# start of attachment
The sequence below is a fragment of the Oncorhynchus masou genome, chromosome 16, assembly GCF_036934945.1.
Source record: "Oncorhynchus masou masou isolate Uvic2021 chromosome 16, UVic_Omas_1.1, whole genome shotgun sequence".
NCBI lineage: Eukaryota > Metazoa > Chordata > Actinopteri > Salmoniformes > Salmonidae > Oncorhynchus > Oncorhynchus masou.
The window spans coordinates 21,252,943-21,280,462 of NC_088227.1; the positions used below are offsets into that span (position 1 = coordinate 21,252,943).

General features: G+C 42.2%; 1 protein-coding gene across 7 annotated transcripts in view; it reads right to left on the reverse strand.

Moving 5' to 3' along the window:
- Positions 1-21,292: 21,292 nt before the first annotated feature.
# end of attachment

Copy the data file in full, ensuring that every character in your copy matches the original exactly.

The sequence below is a fragment of the Oncorhynchus masou genome, chromosome 16, assembly GCF_036934945.1.
Source record: "Oncorhynchus masou masou isolate Uvic2021 chromosome 16, UVic_Omas_1.1, whole genome shotgun sequence".
NCBI lineage: Eukaryota > Metazoa > Chordata > Actinopteri > Salmoniformes > Salmonidae > Oncorhynchus > Oncorhynchus masou.
The window spans coordinates 21,252,943-21,280,462 of NC_088227.1; the positions used below are offsets into that span (position 1 = coordinate 21,252,943).

General features: G+C 42.2%; 1 protein-coding gene across 7 annotated transcripts in view; it reads right to left on the reverse strand.

Moving 5' to 3' along the window:
- Positions 1-21,292: 21,292 nt before the first annotated feature.